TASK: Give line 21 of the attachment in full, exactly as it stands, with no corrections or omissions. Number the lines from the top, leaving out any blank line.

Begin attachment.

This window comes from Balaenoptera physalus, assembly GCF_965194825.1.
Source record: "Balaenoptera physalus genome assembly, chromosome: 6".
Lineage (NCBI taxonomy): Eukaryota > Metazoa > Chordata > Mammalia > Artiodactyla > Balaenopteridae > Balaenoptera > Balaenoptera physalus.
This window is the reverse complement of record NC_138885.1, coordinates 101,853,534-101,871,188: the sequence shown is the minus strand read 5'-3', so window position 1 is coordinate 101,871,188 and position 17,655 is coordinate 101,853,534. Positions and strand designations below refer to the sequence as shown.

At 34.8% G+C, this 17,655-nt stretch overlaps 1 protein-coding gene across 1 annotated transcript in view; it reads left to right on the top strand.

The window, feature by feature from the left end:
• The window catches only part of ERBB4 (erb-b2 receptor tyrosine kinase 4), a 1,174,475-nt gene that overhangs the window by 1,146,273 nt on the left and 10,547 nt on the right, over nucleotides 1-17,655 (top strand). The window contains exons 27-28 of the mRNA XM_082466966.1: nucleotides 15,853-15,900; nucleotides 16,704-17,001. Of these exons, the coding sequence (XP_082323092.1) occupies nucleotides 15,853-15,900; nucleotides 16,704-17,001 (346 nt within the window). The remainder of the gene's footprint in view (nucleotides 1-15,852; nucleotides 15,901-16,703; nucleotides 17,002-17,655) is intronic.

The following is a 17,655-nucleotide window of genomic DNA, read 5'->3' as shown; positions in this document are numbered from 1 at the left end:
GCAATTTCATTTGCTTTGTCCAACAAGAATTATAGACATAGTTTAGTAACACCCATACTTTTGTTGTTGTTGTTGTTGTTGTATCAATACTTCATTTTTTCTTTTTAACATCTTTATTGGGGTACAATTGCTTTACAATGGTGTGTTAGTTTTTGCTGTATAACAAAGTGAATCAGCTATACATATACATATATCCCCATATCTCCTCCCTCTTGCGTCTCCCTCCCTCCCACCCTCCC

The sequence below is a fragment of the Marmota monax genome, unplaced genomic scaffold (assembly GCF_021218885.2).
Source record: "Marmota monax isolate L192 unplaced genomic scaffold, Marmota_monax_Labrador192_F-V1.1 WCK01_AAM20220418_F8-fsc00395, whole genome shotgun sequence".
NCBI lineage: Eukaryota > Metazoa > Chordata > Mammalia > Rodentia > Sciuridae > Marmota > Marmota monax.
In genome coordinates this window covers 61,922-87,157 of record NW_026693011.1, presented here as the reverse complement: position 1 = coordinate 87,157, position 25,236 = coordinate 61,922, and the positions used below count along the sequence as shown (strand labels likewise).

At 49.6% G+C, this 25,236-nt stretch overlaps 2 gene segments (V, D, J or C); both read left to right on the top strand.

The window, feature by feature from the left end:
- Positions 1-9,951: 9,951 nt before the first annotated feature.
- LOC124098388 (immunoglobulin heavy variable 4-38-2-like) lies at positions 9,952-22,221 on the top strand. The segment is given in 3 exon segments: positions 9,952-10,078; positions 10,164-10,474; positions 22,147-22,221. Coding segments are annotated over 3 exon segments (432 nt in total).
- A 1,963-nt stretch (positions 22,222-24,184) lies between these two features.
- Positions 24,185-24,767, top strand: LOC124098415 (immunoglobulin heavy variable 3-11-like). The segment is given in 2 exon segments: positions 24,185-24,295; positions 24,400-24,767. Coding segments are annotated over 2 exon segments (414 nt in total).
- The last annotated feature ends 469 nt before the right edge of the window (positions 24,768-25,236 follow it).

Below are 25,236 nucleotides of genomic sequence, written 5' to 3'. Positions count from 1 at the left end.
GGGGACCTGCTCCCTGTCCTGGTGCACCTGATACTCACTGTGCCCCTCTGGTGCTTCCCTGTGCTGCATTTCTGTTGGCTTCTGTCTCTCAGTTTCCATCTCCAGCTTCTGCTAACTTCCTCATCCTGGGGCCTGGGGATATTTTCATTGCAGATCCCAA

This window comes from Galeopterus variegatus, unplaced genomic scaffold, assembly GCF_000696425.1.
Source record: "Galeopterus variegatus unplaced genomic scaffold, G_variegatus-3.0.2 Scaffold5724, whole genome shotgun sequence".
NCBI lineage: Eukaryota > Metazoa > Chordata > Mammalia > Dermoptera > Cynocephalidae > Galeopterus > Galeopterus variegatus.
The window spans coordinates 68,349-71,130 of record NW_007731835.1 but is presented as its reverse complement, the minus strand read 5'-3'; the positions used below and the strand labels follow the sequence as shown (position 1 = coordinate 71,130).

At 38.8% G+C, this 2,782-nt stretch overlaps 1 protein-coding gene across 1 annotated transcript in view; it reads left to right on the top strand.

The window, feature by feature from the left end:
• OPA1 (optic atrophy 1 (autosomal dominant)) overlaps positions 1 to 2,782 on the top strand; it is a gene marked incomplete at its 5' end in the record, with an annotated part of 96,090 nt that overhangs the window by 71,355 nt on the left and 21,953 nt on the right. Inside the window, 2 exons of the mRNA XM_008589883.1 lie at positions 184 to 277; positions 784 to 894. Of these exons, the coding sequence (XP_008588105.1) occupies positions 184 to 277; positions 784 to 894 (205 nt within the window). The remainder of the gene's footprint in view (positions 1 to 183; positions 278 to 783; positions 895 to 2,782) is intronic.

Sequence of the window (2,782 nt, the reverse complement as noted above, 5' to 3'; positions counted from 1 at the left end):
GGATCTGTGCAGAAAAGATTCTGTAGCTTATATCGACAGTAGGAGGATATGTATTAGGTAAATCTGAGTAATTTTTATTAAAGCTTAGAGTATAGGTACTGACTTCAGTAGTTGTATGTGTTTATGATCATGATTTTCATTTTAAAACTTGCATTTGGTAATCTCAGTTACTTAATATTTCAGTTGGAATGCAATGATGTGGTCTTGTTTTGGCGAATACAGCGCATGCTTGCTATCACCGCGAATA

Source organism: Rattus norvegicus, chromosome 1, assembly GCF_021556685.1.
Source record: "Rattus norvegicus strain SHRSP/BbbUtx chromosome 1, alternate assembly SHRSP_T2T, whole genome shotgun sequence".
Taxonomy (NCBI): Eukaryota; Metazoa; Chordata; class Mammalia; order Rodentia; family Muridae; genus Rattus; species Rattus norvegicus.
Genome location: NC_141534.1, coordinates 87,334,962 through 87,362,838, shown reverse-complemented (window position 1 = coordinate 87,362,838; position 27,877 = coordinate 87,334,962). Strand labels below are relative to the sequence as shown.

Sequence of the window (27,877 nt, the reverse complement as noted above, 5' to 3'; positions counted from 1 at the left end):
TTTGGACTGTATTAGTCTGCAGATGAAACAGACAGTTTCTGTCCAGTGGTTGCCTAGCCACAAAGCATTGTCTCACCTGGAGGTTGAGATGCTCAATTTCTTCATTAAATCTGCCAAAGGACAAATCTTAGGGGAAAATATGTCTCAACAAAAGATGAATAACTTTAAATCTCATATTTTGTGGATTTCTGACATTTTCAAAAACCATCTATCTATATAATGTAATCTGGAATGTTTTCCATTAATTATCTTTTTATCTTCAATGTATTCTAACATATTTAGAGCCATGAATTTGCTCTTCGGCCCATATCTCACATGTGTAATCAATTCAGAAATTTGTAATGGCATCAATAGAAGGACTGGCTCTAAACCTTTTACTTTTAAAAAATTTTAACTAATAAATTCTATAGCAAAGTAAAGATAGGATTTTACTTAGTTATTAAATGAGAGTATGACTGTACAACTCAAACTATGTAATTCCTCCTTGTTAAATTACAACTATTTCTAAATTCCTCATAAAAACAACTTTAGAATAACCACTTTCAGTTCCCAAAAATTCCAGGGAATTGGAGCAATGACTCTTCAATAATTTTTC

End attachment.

Below are 25,236 nucleotides of genomic sequence, written 5' to 3'. Positions count from 1 at the left end.